June 23rd marks International Women in Engineering Day, but what does that mean for evolve, the women who work for us and the industry as a whole?

According to the WISE Campaign for gender balance in science, technology and engineering, the overall percentage of female engineering graduates in the UK in 2017 was just 14%; and while there were 12,000 more professional female engineers in 2017 than there was the previous year, this figure is still only 11% of the total engineering workforce.

In order to look at the picture closer to home, we decided to talk to some relatively new female members of the evolve team about education and employment, to see what impact, if any, gender has had on their careers so far.

JESS RITCHIE

Jess previously completed a year’s industry placement with evolve, before joining the team full-time last summer after graduating from the University of Leeds with a degree in Architectural Engineering.

Amy Leggett-Auld

Amy is currently on a year’s placement as she works towards her MEng in Civil Engineering with Architecture from City, University of London.

In order to fully grasp the situation for emerging female engineers, we were keen to know at what point they both started to develop an interest in the subject, what kind of barriers they faced, the perils of XXL PPE and how best to encourage young women to consider engineering as a career.

What first inspired you to follow a career in engineering?

Jess: When I was growing up, we lived in an old barn that we converted whilst living there and that was a real eye opener into the world of construction. I also had a love of math and science subjects at school as well as English and geography. Engineering, and particularly structural engineering, was a career that allowed me to pursue subjects that would normally be considered polar opposites.

Amy: Randomly, it was watching a documentary about the rebuilding of the Titanic where they were using original engineering and manufacturing methods to reconstruct the bow of the ship to form part of a new exhibition in Belfast. At that point in my life, I was feeling a bit lost as the recession had hit; I had been made redundant and had no idea what I wanted to do as a career. It was ‘a light-bulb moment’. I really enjoyed architecture and interior design and had a natural ability for maths (the one subject I had done well in at school) but I had no idea that the two could be combined.

As a student/recent graduate, what do you perceive to be the main barriers for women starting in this industry?

Jess: I don’t feel as if I came across any barriers whilst studying. This was probably helped by the fact that for my first three years of university, the Architectural Engineering cohort I was with had more females than males and the year group was also very high. There are even occasions when being a female in this industry has its benefits and perhaps, controversially, even makes us more employable. I am lucky to have entered the industry at a time when more women are pursuing engineering as a career, although we are often still in the minority when attending site or design team meetings. My hope is that, in time, with larger numbers of women entering STEM (Science, Technology, Engineering & Mathematics) careers, this will all change.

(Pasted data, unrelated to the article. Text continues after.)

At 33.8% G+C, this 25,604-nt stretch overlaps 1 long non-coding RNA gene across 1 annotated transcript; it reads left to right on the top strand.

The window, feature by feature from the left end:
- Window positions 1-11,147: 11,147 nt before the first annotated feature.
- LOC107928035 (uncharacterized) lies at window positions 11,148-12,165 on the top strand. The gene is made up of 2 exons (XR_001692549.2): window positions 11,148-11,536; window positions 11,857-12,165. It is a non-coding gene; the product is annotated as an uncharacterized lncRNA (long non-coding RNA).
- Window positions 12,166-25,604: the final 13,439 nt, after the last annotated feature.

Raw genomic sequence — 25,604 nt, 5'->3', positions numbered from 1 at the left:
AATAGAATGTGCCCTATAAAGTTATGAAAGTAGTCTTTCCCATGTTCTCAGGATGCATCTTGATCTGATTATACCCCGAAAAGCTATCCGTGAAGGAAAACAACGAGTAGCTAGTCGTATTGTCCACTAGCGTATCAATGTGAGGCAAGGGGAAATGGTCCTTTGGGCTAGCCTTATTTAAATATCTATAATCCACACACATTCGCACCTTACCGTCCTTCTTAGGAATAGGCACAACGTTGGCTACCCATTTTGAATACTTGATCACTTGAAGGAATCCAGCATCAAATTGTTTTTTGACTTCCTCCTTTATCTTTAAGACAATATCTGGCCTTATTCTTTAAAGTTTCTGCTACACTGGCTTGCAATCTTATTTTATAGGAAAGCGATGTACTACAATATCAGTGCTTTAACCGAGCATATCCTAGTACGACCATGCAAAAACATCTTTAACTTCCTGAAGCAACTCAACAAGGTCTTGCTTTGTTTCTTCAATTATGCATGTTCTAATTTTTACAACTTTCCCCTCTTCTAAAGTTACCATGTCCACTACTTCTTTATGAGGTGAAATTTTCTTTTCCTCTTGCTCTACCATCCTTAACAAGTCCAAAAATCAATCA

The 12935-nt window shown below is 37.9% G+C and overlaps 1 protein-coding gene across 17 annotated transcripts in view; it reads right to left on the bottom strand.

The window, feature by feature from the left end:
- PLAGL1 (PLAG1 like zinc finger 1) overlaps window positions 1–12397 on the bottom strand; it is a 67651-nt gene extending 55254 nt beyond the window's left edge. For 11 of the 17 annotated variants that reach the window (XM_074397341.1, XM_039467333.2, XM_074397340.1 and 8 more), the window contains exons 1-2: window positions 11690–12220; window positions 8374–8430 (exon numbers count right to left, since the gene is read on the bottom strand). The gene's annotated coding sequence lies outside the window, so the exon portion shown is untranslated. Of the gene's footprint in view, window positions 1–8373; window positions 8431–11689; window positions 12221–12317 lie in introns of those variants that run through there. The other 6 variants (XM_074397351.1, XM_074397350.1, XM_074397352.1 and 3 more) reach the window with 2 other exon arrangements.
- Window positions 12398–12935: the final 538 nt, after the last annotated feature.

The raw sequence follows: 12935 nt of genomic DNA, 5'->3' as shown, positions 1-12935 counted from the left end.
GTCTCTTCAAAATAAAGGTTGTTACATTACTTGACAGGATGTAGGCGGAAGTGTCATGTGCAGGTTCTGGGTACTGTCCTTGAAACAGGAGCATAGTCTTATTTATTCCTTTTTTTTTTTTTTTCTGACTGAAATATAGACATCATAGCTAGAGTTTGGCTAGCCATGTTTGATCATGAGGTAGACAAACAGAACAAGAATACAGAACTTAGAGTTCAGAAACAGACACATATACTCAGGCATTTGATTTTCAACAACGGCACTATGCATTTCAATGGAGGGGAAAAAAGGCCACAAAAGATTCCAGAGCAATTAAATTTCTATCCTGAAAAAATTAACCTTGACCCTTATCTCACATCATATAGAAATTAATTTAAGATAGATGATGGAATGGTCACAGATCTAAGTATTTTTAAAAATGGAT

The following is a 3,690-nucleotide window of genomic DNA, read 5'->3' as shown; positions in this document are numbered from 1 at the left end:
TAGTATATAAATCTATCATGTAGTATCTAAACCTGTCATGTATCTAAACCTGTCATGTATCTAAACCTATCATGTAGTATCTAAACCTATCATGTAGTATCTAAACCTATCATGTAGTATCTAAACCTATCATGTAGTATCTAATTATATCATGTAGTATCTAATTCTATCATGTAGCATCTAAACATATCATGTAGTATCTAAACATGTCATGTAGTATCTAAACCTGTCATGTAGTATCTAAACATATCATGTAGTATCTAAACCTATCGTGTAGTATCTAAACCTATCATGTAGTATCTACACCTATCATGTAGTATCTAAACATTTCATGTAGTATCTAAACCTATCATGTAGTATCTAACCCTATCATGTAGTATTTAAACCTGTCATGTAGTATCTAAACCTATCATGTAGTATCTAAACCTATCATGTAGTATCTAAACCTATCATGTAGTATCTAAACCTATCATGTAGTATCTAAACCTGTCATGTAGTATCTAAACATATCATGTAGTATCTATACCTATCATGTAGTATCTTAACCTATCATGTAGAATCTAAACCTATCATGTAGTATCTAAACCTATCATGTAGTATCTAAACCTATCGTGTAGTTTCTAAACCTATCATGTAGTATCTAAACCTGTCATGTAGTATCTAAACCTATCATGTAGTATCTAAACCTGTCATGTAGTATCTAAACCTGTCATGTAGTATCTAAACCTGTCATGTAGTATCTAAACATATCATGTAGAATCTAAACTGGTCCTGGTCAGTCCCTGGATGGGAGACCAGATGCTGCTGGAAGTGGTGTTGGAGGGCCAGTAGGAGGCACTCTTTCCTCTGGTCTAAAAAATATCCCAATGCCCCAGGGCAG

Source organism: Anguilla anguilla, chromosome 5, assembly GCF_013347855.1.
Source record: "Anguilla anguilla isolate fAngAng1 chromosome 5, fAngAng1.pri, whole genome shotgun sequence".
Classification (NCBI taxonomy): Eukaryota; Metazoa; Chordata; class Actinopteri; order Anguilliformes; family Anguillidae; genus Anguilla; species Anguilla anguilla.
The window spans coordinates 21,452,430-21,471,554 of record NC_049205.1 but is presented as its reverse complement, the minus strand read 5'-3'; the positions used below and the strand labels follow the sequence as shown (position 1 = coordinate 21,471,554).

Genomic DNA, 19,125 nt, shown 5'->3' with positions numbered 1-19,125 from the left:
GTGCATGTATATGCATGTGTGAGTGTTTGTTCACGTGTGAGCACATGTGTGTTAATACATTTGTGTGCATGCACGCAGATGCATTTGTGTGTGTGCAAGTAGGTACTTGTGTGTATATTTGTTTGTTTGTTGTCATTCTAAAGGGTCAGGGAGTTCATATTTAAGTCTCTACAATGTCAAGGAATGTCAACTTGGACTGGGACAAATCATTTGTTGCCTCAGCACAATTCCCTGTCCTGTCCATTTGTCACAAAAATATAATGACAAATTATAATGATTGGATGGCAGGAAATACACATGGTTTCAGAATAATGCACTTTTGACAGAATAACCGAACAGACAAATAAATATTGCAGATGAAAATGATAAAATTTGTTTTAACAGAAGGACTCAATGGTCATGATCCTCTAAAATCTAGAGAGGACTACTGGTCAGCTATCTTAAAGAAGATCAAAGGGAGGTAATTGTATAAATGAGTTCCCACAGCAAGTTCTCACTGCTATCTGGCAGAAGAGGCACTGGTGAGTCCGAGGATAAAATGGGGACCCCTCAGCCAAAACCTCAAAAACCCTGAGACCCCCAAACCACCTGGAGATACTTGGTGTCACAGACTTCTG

Amy: I personally haven’t faced any obstacles as a women, in fact, I faced many more as a mature student. To be an engineer, you need to have a certain level of education or have access to an apprenticeship and, unfortunately, it can be very expensive and time-consuming to gain that education as a mature student; especially as there is limited assistance from the education system after you turn 19. There are many women who are looking to come back into the workplace after having a family who would be very valuable assets to this industry but due to the lack of information and availability of education, they tend to not pursue what is a very rewarding and challenging career.

I also think we need to change the perception of what engineering actually is, as most people seem to think it revolves around being on site which is often not the case.

Amy, you came into engineering late; how did you feel enrolling as a mature student and do you think it gave you any advantages?

My University, City, was very accommodating from the start; they understood that I had more to offer than just conventional grades and that really helped. In fact, they have been hugely supportive the whole way.

I think that having previously run my own business, as well as working for others full-time, has given me a work ethic and drive that I wouldn’t necessarily have had earlier on.

Did you feel self-conscious stepping out on site for the first time as a woman or do you feel that attitudes are now changing in this male-dominated industry?

Amy: One thing stands out for me and that is having correctly sized PPE (Personal Protective Equipment) on site and available to buy for that matter. There is nothing worse than getting to site when you are just starting out to be handed an XXL coat and gloves, and being told that that’s all they have. You then have to walk around feeling uncomfortable and quite frankly, looking a bit daft! It may see really minor but it was commented on by a number of women on my university course. It’s all about perception, in my opinion, and giving people the wrong size equipment makes it look like they don’t care enough to accommodate someone different.

Apart from that, I worked in quite a few male-dominated environments before becoming an engineer so I didn’t feel it was any different. If nothing else, I got the feeling that people on site are actually more well behaved than if I wasn’t there!

Jess: I have found it is very much dependent on the site being visited. Some sites are excellent and have made me feel very welcome whereas others have felt quite intimidating. There are occasions where it feels like everyone’s eyes are on you as you walk around, almost as if having a woman on site is a novelty; a reaction which is furthered when they realise that you are the engineer! It is definitely more accepted that a woman could be an architect as opposed to an engineer. Things are improving, however, and if anything, most site workers are respectful and considerate.